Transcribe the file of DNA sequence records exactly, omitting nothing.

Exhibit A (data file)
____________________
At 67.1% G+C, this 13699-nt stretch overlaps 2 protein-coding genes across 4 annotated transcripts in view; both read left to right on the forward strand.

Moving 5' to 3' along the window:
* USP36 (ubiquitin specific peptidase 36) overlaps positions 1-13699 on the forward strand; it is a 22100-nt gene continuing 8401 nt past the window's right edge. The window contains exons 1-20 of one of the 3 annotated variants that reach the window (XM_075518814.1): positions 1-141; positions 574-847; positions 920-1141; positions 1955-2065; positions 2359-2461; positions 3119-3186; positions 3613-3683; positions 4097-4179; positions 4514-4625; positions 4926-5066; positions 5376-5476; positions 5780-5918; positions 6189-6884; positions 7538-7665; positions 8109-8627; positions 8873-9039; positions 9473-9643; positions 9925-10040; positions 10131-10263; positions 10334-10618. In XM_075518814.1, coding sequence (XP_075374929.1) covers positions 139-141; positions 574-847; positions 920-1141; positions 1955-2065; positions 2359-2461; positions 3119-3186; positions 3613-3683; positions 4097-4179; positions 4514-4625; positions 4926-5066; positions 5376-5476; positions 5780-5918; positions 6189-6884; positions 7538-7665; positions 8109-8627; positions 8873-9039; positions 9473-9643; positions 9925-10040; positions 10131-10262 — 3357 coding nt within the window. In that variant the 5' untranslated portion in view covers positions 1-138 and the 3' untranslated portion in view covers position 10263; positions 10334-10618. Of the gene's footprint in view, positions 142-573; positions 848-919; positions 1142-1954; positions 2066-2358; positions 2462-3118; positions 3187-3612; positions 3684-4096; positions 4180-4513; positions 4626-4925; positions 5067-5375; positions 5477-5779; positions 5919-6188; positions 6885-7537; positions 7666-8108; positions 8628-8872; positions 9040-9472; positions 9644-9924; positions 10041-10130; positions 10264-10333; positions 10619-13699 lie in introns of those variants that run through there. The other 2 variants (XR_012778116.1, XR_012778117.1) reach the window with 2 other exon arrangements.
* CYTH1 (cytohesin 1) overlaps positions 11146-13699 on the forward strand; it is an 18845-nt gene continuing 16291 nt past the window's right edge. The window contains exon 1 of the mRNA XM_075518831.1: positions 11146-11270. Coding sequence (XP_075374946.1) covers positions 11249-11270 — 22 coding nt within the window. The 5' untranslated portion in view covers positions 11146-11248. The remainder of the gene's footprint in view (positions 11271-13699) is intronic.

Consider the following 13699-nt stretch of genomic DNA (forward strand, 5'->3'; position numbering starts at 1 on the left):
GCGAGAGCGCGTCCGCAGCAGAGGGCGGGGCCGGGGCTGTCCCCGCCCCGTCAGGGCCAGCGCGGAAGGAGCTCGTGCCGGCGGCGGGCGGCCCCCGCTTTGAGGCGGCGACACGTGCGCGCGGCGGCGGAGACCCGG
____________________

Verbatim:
At 67.1% G+C, this 13699-nt stretch overlaps 2 protein-coding genes across 4 annotated transcripts in view; both read left to right on the forward strand.

Moving 5' to 3' along the window:
* USP36 (ubiquitin specific peptidase 36) overlaps positions 1-13699 on the forward strand; it is a 22100-nt gene continuing 8401 nt past the window's right edge. The window contains exons 1-20 of one of the 3 annotated variants that reach the window (XM_075518814.1): positions 1-141; positions 574-847; positions 920-1141; positions 1955-2065; positions 2359-2461; positions 3119-3186; positions 3613-3683; positions 4097-4179; positions 4514-4625; positions 4926-5066; positions 5376-5476; positions 5780-5918; positions 6189-6884; positions 7538-7665; positions 8109-8627; positions 8873-9039; positions 9473-9643; positions 9925-10040; positions 10131-10263; positions 10334-10618. In XM_075518814.1, coding sequence (XP_075374929.1) covers positions 139-141; positions 574-847; positions 920-1141; positions 1955-2065; positions 2359-2461; positions 3119-3186; positions 3613-3683; positions 4097-4179; positions 4514-4625; positions 4926-5066; positions 5376-5476; positions 5780-5918; positions 6189-6884; positions 7538-7665; positions 8109-8627; positions 8873-9039; positions 9473-9643; positions 9925-10040; positions 10131-10262 — 3357 coding nt within the window. In that variant the 5' untranslated portion in view covers positions 1-138 and the 3' untranslated portion in view covers position 10263; positions 10334-10618. Of the gene's footprint in view, positions 142-573; positions 848-919; positions 1142-1954; positions 2066-2358; positions 2462-3118; positions 3187-3612; positions 3684-4096; positions 4180-4513; positions 4626-4925; positions 5067-5375; positions 5477-5779; positions 5919-6188; positions 6885-7537; positions 7666-8108; positions 8628-8872; positions 9040-9472; positions 9644-9924; positions 10041-10130; positions 10264-10333; positions 10619-13699 lie in introns of those variants that run through there. The other 2 variants (XR_012778116.1, XR_012778117.1) reach the window with 2 other exon arrangements.
* CYTH1 (cytohesin 1) overlaps positions 11146-13699 on the forward strand; it is an 18845-nt gene continuing 16291 nt past the window's right edge. The window contains exon 1 of the mRNA XM_075518831.1: positions 11146-11270. Coding sequence (XP_075374946.1) covers positions 11249-11270 — 22 coding nt within the window. The 5' untranslated portion in view covers positions 11146-11248. The remainder of the gene's footprint in view (positions 11271-13699) is intronic.

Consider the following 13699-nt stretch of genomic DNA (forward strand, 5'->3'; position numbering starts at 1 on the left):
GCGAGAGCGCGTCCGCAGCAGAGGGCGGGGCCGGGGCTGTCCCCGCCCCGTCAGGGCCAGCGCGGAAGGAGCTCGTGCCGGCGGCGGGCGGCCCCCGCTTTGAGGCGGCGACACGTGCGCGCGGCGGCGGAGACCCGG